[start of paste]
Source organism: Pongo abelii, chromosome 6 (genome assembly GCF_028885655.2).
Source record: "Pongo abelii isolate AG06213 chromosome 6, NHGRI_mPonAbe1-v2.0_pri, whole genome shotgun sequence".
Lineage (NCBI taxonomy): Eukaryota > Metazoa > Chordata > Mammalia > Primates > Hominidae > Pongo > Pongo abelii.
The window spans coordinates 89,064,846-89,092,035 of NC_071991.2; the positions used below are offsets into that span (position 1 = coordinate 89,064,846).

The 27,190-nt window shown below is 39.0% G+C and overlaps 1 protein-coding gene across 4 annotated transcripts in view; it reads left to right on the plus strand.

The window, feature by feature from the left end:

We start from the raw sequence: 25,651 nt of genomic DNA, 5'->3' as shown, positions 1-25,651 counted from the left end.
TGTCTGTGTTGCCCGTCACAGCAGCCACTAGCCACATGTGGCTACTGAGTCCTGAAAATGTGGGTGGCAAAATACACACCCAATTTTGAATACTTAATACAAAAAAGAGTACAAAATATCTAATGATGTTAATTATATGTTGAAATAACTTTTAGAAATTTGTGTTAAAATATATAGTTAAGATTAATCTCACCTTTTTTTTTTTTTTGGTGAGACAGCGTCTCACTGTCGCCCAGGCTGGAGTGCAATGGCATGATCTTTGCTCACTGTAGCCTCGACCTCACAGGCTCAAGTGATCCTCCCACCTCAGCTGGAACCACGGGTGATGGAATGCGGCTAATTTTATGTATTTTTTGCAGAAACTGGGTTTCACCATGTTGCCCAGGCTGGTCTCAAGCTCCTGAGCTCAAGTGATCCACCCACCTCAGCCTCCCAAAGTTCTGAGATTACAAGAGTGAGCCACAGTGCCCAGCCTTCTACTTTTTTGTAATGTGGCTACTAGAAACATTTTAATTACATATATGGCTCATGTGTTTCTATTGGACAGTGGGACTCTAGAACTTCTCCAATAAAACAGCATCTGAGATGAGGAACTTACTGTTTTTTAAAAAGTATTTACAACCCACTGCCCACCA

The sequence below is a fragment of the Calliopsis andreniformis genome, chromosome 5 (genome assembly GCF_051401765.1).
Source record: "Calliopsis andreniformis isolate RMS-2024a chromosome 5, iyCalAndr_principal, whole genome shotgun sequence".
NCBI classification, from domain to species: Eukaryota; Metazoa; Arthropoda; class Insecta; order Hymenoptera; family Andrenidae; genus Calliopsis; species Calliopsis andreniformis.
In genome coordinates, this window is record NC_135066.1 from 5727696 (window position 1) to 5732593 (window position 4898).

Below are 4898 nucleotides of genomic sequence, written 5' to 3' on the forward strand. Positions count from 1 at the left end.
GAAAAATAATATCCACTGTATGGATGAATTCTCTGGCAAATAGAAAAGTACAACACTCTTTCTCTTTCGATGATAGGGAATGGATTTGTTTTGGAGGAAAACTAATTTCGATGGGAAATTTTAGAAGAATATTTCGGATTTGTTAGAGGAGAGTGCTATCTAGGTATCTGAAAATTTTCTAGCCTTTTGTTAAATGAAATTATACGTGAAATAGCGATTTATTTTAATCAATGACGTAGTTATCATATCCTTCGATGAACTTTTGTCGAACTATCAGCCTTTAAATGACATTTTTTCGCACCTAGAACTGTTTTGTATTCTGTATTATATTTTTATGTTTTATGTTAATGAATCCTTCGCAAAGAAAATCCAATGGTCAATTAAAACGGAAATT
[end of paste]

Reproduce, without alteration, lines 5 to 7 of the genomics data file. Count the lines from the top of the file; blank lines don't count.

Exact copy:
The 27,190-nt window shown below is 39.0% G+C and overlaps 1 protein-coding gene across 4 annotated transcripts in view; it reads left to right on the plus strand.

The window, feature by feature from the left end:

We start from the raw sequence: 25,651 nt of genomic DNA, 5'->3' as shown, positions 1-25,651 counted from the left end.